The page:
It appears there are quite a number of Malay-Muslims who have been ‘intoxicated’ with the festival called Oktoberfest, prominent of whom is Minister in the Prime Minister’s Department for Religious Affairs Idris Ahmad.
Known recently for courting controversy over the Japanese festival Bon Odori, the senator is very much opposed to the German-linked fest as he feels that beer drinking does not gel with his notion of an Islamic Malaysia.
He is not alone, to be sure. There are others, such as Amanah national committee member Muhammad Faiz Fadzil, who are of similar wavelength.
What they seem to miss or ignore an important point here is that Malaysia is a Muslim-majority country, with substantial minorities whose faiths and cultural practices are different from those of the Malay-Muslim community.
This means that as citizens of this country, the non-Muslim communities also have every right to practise their respective religions and cultures.
To poke your nose into other people’s cultural practices and force your values on others, as Idris and like-minded individuals did, is not only rude and divisive in a diverse society as ours but also violates the rights of the affected community. It is also undemocratic.
It is also important to note that when non-Muslims question or criticise such interference into their cultural life, it should not be regarded as an attempt to undermine Islam. They are only defending their rights as citizens of this country and as members of their own cultural communities.
If this would help Idris and friends empathise with the predicament of non-Muslims in the country: try visualising the hardship suffered by Muslim communities in practising their religion and culture in certain countries where they are a minority.
Similarly, non-Muslims also have the right to protect and defend their respective faiths if insults are hurled against theirs by Muslims, such as certain Muslim preachers.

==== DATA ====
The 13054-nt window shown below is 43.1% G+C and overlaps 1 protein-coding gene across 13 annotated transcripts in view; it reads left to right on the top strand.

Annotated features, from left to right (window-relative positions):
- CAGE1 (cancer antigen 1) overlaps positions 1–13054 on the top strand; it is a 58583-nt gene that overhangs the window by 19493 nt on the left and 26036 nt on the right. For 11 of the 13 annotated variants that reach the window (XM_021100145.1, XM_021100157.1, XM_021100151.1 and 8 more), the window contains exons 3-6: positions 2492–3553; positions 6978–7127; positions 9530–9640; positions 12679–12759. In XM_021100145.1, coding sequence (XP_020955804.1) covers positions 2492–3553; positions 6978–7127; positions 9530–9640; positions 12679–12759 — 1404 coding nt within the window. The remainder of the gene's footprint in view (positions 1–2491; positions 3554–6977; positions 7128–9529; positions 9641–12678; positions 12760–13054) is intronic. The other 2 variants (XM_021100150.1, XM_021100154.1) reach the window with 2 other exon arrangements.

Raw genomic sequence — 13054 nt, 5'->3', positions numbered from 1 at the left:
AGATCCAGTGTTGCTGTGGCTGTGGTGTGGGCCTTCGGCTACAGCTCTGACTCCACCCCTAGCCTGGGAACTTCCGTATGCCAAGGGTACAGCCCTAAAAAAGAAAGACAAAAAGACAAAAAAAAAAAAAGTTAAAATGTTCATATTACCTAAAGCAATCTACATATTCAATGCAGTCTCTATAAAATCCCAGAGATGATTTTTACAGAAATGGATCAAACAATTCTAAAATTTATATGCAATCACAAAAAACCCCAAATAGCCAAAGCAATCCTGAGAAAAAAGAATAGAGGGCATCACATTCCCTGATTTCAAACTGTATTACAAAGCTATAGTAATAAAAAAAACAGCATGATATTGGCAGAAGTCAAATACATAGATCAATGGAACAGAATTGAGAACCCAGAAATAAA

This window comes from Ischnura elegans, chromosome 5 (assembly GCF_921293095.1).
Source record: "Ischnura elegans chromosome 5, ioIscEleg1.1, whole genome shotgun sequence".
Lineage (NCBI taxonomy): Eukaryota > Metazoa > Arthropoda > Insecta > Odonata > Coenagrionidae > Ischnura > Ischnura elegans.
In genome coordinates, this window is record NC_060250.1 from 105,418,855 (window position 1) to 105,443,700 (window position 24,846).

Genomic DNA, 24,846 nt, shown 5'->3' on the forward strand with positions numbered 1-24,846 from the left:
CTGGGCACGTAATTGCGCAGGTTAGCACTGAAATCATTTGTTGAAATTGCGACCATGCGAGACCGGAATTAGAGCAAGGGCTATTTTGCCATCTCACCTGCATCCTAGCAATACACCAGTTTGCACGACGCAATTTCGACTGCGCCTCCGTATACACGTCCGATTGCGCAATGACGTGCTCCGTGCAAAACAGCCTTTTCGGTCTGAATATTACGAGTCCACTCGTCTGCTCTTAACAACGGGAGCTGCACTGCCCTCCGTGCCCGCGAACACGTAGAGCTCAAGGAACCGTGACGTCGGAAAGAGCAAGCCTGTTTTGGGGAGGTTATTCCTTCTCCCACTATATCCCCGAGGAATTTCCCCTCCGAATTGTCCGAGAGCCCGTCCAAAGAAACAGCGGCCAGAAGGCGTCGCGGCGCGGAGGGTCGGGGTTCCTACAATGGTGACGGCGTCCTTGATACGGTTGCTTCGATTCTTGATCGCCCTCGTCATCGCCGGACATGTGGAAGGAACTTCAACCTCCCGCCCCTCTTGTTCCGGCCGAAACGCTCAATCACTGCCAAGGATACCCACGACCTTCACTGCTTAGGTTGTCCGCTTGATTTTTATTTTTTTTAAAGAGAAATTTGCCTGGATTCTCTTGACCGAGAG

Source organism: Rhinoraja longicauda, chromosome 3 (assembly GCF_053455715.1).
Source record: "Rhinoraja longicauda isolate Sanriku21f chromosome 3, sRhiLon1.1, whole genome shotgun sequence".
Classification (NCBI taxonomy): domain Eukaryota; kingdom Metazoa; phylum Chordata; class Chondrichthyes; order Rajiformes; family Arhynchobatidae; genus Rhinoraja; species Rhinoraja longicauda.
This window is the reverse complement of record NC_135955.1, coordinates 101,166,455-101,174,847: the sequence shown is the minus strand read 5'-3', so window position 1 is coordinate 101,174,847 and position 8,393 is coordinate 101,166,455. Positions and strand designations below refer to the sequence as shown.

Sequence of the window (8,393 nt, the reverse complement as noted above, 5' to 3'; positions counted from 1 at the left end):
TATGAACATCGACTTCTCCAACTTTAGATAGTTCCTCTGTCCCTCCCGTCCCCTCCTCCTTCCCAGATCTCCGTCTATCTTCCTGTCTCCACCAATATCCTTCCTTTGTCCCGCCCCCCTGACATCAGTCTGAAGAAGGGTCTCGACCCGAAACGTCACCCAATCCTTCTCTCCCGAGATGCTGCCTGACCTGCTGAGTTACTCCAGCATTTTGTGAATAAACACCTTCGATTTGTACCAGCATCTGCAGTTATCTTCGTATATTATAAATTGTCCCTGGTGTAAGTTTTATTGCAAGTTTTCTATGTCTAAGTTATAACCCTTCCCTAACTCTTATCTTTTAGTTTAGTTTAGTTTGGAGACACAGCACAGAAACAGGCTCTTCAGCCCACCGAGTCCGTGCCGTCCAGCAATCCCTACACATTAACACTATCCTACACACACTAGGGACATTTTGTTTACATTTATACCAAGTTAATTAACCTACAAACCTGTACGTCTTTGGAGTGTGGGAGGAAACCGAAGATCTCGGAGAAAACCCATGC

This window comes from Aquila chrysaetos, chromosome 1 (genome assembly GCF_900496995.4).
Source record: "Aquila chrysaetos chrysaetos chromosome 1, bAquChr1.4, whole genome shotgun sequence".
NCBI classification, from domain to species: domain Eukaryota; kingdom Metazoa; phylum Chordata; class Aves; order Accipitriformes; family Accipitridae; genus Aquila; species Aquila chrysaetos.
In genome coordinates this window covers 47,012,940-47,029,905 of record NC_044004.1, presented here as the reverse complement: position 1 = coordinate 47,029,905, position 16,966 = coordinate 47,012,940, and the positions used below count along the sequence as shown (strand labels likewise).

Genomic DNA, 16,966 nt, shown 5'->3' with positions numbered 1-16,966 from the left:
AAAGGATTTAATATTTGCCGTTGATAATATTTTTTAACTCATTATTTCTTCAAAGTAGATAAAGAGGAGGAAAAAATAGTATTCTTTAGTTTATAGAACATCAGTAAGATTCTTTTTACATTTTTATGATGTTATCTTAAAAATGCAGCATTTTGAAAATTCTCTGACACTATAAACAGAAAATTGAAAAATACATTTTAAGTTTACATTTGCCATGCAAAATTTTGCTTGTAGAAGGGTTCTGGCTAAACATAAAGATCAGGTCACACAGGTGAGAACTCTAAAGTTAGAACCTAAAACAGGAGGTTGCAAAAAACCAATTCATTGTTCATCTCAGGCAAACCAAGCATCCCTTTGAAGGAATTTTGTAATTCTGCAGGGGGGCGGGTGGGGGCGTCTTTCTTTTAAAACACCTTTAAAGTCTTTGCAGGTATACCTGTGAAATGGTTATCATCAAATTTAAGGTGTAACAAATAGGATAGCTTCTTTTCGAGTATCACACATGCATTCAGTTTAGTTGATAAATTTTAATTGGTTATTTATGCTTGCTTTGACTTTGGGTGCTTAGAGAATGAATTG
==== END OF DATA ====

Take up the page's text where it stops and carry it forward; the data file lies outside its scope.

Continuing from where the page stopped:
In other words, the majority community should not ride roughshod over the minorities. In Malaysia, where being a Malay makes one automatically a Muslim, such action on the part of certain Malay quarters is concerning in terms of ethnic relations, because it could be perceived as the majority community flexing its muscle in the spirit of so-called ketuanan Melayu (Malay supremacy).
It is also crucial to remind ourselves that Muslims are invoked by Islam to protect and honour the rights and obligations of Muslims as well as non-Muslims in society, as evident in the Medina Charter that was drawn up by Prophet Muhammad after he and his followers escaped persecution by fleeing from Mecca and subsequently settling in Medina.
The exasperation expressed by civil society group Global Human Rights Foundation over an alleged delay of the Attorney General’s Chambers in prosecuting a Muslim preacher who was accused of having insulted Hindus in the country, should be seen in this wider context.
This may sound like a tired expression, but Malaysians need to be reminded that coexistence in a multi-ethnic and multicultural society necessitates tolerance, respect and mutual understanding if we value harmony, happiness, progress and peace.
Ignoring this fact, as Deputy National Unity Minister Wan Ahmad Fayhsal Wan Ahmad Kamal did in calling for a ban on the Oktoberfest, is doing a disservice to efforts that have been made in various ways to foster national unity.
Lest we be misunderstood, the attempt to defend – as done by Muslims such as Amanah’s Sepang MP Mohamed Hanipa Maidin – the rights of minorities to their cultural practices, particularly beer drinking, is not to be construed as encouraging fellow Muslims to also have bottoms up.
Besides, Idris and others of his ilk should have enough faith in Muslims to keep their faith intact and stay away from alcohol. It is sheer patronising to assume their faith is so weak as to require moral policing.
The Idrises of the world should look beyond beers and skirts to ensure that, for instance, poor, single mothers, orphans, the disabled and victims of injustice are taken care of in the spirit of raising and protecting human dignity. – The Malaysian Insight